Buying and Selling

Ever considered a hybrid or plug-in hybrid electric vehicle (PHEV)?


Owning a fuel efficient vehicle is becoming increasingly important to NZ drivers as the cost of fuel rises at the pump. After vehicle safety, fuel efficiency is paramount when shopping for a new car, and although many drivers might have a desire to buy a fully electric vehicle (EV), for many this technology is simply too expensive. We provide some great alternatives that are both more fuel efficient than your regular petrol or diesel engine and affordable to buy:

Hybrids

Full hybrids are vehicles that can travel a considerable distance using a combination of both electric and internal combustion power.

A hybrid vehicle will charge its own battery using a petrol engine or through energy recuperation during deceleration and braking, often termed ‘self-charging’. The wheels can be powered by solely the petrol engine, the electric motor on its own (at low speeds), or by a combination of both.

In reality, many of us find ourselves in stop-start scenarios when driving around the city. If you’re driving a hybrid, it’s during these times that the ICE engine of the hybrid shuts down and you’re able to utilise electric power alone. When cruising at normal speeds, the petrol engine is at its most efficient and even helps to top up the hybrid battery.

We had a look at the used vehicle market and found some examples of hybrids under 10 years old with less than 100,000 km on the clock:

  • Honda Insight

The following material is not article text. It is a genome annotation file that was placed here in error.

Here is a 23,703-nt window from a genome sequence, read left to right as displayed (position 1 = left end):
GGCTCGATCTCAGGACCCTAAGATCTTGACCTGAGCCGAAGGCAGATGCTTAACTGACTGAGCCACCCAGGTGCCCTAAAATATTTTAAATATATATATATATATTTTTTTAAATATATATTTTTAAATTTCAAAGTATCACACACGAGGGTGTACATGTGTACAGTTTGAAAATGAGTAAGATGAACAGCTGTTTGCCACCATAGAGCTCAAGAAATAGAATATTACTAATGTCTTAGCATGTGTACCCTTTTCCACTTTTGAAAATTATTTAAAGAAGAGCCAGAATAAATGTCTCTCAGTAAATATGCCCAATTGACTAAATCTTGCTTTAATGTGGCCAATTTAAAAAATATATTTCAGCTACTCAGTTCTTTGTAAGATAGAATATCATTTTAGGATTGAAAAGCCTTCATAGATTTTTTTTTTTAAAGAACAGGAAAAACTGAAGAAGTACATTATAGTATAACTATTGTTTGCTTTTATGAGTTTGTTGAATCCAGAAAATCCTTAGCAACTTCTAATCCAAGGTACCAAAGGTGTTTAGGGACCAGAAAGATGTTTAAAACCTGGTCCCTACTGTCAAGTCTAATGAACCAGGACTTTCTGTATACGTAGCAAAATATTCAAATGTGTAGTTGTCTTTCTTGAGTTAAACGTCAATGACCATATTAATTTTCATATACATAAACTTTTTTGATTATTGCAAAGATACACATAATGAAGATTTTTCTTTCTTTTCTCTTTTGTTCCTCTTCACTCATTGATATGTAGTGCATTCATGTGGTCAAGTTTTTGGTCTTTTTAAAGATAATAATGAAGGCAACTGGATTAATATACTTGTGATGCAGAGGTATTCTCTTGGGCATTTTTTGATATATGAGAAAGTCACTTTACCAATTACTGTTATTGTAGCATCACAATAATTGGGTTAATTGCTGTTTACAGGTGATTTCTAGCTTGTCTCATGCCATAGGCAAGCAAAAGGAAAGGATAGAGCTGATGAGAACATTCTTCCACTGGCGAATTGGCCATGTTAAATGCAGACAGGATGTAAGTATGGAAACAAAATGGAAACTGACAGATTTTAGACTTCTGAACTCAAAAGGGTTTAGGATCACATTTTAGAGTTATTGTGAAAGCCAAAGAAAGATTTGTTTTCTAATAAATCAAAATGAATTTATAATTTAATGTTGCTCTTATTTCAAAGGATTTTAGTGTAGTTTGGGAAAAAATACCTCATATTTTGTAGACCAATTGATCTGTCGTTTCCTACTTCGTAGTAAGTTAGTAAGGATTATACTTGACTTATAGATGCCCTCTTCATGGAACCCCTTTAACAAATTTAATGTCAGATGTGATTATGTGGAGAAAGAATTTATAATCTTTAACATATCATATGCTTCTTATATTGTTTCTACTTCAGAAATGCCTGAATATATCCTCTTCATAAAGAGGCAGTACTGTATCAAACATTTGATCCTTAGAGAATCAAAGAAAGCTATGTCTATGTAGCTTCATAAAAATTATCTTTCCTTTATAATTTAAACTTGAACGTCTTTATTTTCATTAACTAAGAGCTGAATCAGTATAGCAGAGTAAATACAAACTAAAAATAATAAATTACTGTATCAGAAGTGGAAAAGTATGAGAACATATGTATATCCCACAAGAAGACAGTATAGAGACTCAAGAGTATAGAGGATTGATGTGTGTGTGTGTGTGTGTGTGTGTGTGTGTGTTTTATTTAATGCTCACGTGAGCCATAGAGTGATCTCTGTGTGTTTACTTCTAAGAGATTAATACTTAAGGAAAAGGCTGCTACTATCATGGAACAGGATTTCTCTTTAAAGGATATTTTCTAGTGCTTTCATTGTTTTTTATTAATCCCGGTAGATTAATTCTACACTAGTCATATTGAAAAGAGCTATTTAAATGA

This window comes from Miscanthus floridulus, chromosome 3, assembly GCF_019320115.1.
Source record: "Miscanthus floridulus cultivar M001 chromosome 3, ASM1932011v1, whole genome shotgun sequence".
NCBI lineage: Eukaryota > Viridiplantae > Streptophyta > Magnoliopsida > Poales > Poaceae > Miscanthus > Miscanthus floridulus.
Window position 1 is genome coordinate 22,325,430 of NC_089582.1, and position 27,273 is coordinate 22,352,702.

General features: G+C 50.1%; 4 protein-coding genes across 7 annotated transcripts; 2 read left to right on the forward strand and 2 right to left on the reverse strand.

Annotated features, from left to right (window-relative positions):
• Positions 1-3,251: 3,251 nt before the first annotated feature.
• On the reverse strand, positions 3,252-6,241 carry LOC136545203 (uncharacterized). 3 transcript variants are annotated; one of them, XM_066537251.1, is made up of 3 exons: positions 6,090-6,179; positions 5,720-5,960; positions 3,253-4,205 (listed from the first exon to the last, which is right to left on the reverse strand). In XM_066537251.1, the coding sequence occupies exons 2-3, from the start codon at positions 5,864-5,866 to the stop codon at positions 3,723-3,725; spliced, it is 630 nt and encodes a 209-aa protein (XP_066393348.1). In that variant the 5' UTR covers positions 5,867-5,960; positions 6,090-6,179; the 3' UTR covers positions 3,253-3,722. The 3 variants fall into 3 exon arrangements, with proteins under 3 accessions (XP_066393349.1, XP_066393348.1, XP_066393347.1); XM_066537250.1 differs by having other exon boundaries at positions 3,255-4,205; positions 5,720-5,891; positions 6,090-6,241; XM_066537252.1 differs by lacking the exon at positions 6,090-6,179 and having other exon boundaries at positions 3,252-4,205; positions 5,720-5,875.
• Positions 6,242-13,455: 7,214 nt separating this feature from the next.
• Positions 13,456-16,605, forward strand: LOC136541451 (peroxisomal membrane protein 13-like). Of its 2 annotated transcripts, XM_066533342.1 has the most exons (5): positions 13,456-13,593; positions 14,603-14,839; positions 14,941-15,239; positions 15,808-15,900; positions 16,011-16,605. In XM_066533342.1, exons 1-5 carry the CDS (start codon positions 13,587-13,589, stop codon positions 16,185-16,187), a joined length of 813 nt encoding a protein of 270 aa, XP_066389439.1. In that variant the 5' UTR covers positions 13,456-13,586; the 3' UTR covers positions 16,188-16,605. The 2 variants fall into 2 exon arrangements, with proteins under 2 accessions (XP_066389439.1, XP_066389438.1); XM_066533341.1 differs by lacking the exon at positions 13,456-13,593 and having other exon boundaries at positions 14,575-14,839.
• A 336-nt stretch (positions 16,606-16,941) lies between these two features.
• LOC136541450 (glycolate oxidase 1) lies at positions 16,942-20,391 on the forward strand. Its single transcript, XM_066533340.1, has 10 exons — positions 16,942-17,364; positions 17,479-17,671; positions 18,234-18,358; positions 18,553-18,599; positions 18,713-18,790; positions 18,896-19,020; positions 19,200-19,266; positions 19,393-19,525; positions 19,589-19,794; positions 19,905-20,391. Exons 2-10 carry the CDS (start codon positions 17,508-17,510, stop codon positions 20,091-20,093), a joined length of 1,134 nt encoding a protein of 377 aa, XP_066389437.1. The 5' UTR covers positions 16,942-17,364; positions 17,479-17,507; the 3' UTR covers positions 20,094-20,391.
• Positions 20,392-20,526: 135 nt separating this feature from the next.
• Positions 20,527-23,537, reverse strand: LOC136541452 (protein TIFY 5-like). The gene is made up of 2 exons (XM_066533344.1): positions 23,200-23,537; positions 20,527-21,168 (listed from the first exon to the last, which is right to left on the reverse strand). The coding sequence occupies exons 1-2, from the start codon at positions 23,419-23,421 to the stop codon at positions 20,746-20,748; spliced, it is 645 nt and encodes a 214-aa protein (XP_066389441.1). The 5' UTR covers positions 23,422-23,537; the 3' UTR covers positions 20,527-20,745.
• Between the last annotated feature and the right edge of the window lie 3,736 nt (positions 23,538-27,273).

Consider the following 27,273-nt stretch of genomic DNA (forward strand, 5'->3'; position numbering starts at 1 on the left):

$7,000- $14,000

    4.6l/100km

  • Honda Civic Sedan

    $9,000- $12,000

    4.6l/100km

  • Toyota Aqua (Prius C)

    $10,000-$15,000

    3.9l/100km

  • Toyota Prius

    $10,000-$15,000

    3.9l/100km

Plug-in Hybrid Electric Vehicles (PHEVs)

Plug-in hybrid cars are exactly what their name suggests – they're hybrid cars that can be plugged in to charge their high-voltage batteries.

Essentially, this technology uses two different powertrains, both of which can drive the wheels. There's an electric motor that enables drivers to travel a certain distance based on the capacity of the battery, and there's a regular petrol engine that kicks in once the electric battery has depleted.

The range of a PHEV is generally 30-50km on electric power alone, which is a great option to have if you don’t want to consume expensive petrol for short journeys, and even better if your daily commute falls within range.

PHEV technology is slightly more expensive, and there are fewer options available on the used car market. As of July, the popular Mitsubishi Outlander made up over half of all new plugin Hybrids sold in New Zealand. Plug-in drivers get the best of both worlds - EV efficiency for shorter journeys and ‘traditional’ range for longer trips.

  • Prius Plugin

    $16,000 – $19,000

    2.5 l/100km

  • Mitsubishi Outlander

    $24,000- $30,000

    1.9l/100km

The future

Hybrids are no longer considered ‘new technology’ like they once were and they’re now commonplace around NZ, with every second taxi or ride share service being a Toyota Prius or something similar.

It’s been almost 20 years since the Prius was launched, which helped Toyota cement themselves as the leader in hybrid and PHEV technology. Earlier this year, Toyota made a large proportion of their patents for this technology ‘royalty-free’ until 2030 - this should help encourage other car makers to build hybrids and PHEVs. 

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